Wednesday, November 21, 2007

Greater York County, Part I

Our neighbor to the north has been making coal-related news lately. For those who haven't been following the rapid energy policy developments in North Carolina, Duke Energy's proposed 800 MW coal unit in Cliffside, NC (just over the border from Gaffney, SC) has figured prominently.

Originally, Duke Energy applied for two 800 MW coal units. A coalition of concerned citizens contended that the units were not needed, would emit tons of pollutants threatening public health and emit an unacceptable volume of greenhouse gases into a warming already warming climate system. Sound familiar?

N.C. regulators denied Duke one of the two units and conditioned the remaining unit on Duke investing 1% of its revenues in efficiency programs.

Now instead of issuing an air permit for the single 800 MW unit, NC regulators are requiring Duke to reevaluate the impact of the mercury emissions its plant would inevitably release. From the Charlotte Observer:

N.C. regulators, responding to public opposition, say they will re-evaluate how much toxic mercury a proposed Duke Energy power plant expansion may waft Charlotte's way.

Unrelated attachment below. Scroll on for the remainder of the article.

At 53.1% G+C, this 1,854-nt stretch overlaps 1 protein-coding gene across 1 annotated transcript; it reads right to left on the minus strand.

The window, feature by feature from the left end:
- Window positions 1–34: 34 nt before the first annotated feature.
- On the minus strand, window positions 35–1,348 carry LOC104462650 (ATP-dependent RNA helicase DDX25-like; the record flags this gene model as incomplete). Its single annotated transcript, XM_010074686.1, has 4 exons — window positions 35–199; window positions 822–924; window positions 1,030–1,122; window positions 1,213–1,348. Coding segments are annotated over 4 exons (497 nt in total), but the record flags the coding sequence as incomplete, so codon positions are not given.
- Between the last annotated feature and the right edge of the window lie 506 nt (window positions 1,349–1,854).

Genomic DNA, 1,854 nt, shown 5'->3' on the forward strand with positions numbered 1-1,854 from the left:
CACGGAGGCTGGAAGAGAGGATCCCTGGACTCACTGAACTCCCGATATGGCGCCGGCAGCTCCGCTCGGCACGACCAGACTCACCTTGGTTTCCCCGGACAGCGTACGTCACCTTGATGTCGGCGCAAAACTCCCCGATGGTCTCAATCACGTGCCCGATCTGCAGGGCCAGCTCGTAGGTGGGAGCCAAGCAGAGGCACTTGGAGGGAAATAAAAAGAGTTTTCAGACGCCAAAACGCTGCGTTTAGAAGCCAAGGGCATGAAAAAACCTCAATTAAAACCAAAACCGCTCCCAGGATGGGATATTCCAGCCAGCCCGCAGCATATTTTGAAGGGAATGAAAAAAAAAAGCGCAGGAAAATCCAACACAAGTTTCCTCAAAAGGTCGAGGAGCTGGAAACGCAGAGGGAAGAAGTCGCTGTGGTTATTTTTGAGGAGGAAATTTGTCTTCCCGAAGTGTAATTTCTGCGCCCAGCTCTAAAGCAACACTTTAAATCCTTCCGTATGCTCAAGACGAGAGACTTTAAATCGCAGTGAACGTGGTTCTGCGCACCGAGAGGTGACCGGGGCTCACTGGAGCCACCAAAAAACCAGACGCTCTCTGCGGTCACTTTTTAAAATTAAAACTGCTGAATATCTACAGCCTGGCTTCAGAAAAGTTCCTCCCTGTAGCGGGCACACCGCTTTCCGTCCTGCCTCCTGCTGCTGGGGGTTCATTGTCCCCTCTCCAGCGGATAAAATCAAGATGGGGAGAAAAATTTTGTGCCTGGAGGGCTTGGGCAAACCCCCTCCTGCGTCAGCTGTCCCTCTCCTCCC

Duke needs only an air permit before beginning work on a $1.8 billion addition to its Cliffside plant in Rutherford County.

The N.C. Division of Air Quality had agreed with Duke that an analysis of "best available" mercury controls wasn't needed because the plant's design meets federal standards.

Opponents said that decision could mean the plant won't be as clean as technology can make it.

The air agency, which would issue the plant's permit, said this week it will now ask Duke to conduct a more in-depth analysis.
Opponents of Santee Cooper's similar proposal here should take heart. If North Carolina can do it, certainly South Carolina can!

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